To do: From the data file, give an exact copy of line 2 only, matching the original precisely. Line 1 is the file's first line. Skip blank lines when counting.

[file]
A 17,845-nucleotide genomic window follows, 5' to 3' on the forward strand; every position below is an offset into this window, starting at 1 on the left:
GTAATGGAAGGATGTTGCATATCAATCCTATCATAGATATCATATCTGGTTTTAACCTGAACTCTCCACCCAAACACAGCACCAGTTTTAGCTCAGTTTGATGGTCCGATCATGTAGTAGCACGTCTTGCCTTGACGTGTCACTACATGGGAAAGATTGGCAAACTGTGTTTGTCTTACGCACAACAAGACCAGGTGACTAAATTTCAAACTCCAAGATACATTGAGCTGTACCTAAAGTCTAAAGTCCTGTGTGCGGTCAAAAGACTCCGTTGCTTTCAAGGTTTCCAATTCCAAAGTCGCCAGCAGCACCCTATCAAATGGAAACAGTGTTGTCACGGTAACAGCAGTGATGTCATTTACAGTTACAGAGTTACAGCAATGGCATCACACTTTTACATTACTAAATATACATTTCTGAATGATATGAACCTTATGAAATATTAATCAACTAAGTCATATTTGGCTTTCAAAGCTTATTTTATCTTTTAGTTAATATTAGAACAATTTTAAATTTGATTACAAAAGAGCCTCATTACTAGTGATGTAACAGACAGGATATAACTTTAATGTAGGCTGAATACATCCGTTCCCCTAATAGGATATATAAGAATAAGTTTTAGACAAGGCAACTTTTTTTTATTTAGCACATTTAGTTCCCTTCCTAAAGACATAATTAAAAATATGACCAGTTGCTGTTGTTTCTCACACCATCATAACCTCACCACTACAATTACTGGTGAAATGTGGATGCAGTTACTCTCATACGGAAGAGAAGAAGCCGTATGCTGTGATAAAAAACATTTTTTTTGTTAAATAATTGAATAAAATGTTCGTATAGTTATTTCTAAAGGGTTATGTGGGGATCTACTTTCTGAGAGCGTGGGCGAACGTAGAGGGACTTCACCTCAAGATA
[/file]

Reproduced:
GTAATGGAAGGATGTTGCATATCAATCCTATCATAGATATCATATCTGGTTTTAACCTGAACTCTCCACCCAAACACAGCACCAGTTTTAGCTCAGTTTGATGGTCCGATCATGTAGTAGCACGTCTTGCCTTGACGTGTCACTACATGGGAAAGATTGGCAAACTGTGTTTGTCTTACGCACAACAAGACCAGGTGACTAAATTTCAAACTCCAAGATACATTGAGCTGTACCTAAAGTCTAAAGTCCTGTGTGCGGTCAAAAGACTCCGTTGCTTTCAAGGTTTCCAATTCCAAAGTCGCCAGCAGCACCCTATCAAATGGAAACAGTGTTGTCACGGTAACAGCAGTGATGTCATTTACAGTTACAGAGTTACAGCAATGGCATCACACTTTTACATTACTAAATATACATTTCTGAATGATATGAACCTTATGAAATATTAATCAACTAAGTCATATTTGGCTTTCAAAGCTTATTTTATCTTTTAGTTAATATTAGAACAATTTTAAATTTGATTACAAAAGAGCCTCATTACTAGTGATGTAACAGACAGGATATAACTTTAATGTAGGCTGAATACATCCGTTCCCCTAATAGGATATATAAGAATAAGTTTTAGACAAGGCAACTTTTTTTTATTTAGCACATTTAGTTCCCTTCCTAAAGACATAATTAAAAATATGACCAGTTGCTGTTGTTTCTCACACCATCATAACCTCACCACTACAATTACTGGTGAAATGTGGATGCAGTTACTCTCATACGGAAGAGAAGAAGCCGTATGCTGTGATAAAAAACATTTTTTTTGTTAAATAATTGAATAAAATGTTCGTATAGTTATTTCTAAAGGGTTATGTGGGGATCTACTTTCTGAGAGCGTGGGCGAACGTAGAGGGACTTCACCTCAAGATA